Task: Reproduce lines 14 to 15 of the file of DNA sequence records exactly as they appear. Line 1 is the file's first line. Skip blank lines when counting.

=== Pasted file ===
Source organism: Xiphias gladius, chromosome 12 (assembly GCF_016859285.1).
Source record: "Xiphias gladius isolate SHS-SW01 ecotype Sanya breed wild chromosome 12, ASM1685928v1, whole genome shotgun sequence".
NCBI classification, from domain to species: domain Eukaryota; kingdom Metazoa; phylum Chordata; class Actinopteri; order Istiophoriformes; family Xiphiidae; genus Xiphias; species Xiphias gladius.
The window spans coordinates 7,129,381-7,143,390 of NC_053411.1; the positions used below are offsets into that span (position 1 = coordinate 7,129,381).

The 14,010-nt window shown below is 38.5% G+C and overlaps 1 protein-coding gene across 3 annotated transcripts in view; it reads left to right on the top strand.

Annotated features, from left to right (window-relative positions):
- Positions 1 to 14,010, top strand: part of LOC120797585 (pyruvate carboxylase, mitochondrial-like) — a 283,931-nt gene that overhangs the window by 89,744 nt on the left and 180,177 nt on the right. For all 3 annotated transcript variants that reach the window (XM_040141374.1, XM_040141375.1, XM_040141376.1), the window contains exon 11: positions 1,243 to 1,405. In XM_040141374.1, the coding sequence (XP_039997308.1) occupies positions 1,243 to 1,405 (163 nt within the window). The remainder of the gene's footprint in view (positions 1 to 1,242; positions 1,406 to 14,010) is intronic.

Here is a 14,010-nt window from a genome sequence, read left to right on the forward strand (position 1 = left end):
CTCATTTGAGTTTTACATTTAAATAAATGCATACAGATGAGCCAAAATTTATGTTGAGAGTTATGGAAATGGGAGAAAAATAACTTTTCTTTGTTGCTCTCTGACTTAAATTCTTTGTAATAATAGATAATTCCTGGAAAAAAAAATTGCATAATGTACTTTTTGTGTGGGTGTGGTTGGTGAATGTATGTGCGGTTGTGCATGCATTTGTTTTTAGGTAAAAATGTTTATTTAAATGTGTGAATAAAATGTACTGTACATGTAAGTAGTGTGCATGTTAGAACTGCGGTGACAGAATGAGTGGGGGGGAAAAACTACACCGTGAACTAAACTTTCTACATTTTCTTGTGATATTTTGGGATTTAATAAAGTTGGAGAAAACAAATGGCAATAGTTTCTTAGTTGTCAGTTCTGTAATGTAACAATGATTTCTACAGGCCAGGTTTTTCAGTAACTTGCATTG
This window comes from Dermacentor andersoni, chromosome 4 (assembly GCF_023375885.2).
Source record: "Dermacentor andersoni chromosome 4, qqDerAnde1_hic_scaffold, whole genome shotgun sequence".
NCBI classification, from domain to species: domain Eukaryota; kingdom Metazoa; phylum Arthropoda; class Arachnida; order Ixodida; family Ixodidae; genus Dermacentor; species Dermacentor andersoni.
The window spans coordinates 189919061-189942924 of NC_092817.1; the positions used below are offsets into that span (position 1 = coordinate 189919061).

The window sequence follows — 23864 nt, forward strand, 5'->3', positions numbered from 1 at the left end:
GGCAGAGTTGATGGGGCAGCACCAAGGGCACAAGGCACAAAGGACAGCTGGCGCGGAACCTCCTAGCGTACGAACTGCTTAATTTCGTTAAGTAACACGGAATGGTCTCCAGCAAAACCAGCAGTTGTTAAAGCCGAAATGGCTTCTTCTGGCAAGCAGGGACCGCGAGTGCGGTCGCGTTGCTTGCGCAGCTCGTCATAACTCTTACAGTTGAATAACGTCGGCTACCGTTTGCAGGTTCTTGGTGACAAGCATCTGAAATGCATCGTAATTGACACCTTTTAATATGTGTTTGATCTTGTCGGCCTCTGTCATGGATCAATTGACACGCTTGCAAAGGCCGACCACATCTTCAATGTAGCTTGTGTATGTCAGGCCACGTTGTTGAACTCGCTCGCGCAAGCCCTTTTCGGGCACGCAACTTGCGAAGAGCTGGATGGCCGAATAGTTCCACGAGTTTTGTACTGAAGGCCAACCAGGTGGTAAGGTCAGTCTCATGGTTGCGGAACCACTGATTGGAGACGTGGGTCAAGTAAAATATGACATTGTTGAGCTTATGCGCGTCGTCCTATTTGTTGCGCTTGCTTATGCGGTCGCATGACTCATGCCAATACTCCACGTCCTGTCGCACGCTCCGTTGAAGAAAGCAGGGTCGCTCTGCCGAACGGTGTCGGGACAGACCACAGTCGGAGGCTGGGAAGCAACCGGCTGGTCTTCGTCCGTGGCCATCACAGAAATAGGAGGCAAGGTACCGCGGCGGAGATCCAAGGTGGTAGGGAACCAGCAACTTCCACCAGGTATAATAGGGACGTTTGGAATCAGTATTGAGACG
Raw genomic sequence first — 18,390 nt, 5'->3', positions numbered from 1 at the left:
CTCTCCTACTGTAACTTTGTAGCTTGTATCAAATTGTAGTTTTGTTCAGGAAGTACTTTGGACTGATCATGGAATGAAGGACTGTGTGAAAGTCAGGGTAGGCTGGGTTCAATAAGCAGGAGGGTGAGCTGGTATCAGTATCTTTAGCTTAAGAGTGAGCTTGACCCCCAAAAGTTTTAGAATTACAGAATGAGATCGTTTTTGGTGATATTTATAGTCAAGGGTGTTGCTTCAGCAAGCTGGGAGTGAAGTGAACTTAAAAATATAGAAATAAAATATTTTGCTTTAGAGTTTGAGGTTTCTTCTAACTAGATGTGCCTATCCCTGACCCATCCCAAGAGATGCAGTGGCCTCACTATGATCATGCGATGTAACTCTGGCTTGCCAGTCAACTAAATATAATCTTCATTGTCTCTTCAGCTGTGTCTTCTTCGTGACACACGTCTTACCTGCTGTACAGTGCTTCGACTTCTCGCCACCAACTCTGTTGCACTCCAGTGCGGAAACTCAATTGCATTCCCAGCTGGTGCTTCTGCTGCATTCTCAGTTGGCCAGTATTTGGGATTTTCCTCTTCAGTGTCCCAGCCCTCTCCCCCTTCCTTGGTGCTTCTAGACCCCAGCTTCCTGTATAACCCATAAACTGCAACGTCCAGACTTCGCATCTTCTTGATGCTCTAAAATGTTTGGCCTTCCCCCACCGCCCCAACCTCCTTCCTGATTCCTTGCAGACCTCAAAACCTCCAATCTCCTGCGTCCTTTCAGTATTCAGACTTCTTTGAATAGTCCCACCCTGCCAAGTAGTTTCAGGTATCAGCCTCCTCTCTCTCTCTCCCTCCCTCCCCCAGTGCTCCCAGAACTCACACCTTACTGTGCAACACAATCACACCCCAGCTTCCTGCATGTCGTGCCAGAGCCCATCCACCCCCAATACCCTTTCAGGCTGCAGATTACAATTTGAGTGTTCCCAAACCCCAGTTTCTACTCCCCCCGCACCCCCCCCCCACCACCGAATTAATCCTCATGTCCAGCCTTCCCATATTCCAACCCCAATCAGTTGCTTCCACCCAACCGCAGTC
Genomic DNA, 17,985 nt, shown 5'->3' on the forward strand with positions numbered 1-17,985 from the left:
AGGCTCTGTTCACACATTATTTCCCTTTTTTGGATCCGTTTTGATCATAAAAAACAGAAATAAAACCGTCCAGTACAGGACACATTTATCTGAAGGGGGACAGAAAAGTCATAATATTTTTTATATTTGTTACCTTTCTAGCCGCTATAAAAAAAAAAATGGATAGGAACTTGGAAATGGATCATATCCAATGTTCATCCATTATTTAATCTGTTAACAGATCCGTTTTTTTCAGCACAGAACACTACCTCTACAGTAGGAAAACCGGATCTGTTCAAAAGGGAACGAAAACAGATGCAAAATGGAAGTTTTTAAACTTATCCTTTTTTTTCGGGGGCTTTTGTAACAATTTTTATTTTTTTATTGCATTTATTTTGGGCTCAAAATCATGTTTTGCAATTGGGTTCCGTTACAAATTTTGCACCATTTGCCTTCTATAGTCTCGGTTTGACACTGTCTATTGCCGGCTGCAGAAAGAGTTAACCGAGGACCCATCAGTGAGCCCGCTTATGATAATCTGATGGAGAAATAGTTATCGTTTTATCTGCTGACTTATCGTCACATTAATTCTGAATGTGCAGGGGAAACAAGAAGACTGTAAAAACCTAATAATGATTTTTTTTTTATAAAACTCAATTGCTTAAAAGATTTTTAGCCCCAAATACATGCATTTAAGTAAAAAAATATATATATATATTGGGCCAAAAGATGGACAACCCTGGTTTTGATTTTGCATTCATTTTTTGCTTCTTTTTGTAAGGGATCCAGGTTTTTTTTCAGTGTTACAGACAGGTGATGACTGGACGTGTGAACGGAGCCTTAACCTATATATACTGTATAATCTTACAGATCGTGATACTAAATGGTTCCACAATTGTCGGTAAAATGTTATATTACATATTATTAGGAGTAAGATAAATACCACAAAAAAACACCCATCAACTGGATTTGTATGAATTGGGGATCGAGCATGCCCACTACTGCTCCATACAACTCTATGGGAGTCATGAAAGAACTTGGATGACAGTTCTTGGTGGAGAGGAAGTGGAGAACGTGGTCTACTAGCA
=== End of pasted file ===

The window sequence follows — 23864 nt, forward strand, 5'->3', positions numbered from 1 at the left end:
GGCAGAGTTGATGGGGCAGCACCAAGGGCACAAGGCACAAAGGACAGCTGGCGCGGAACCTCCTAGCGTACGAACTGCTTAATTTCGTTAAGTAACACGGAATGGTCTCCAGCAAAACCAGCAGTTGTTAAAGCCGAAATGGCTTCTTCTGGCAAGCAGGGACCGCGAGTGCGGTCGCGTTGCTTGCGCAGCTCGTCATAACTCTTACAGTTGAATAACGTCGGCTACCGTTTGCAGGTTCTTGGTGACAAGCATCTGAAATGCATCGTAATTGACACCTTTTAATATGTGTTTGATCTTGTCGGCCTCTGTCATGGATCAATTGACACGCTTGCAAAGGCCGACCACATCTTCAATGTAGCTTGTGTATGTCAGGCCACGTTGTTGAACTCGCTCGCGCAAGCCCTTTTCGGGCACGCAACTTGCGAAGAGCTGGATGGCCGAATAGTTCCACGAGTTTTGTACTGAAGGCCAACCAGGTGGTAAGGTCAGTCTCATGGTTGCGGAACCACTGATTGGAGACGTGGGTCAAGTAAAATATGACATTGTTGAGCTTATGCGCGTCGTCCTATTTGTTGCGCTTGCTTATGCGGTCGCATGACTCATGCCAATACTCCACGTCCTGTCGCACGCTCCGTTGAAGAAAGCAGGGTCGCTCTGCCGAACGGTGTCGGGACAGACCACAGTCGGAGGCTGGGAAGCAACCGGCTGGTCTTCGTCCGTGGCCATCACAGAAATAGGAGGCAAGGTACCGCGGCGGAGATCCAAGGTGGTAGGGAACCAGCAACTTCCACCAGGTATAATAGGGACGTTTGGAATCAGTATTGAGACG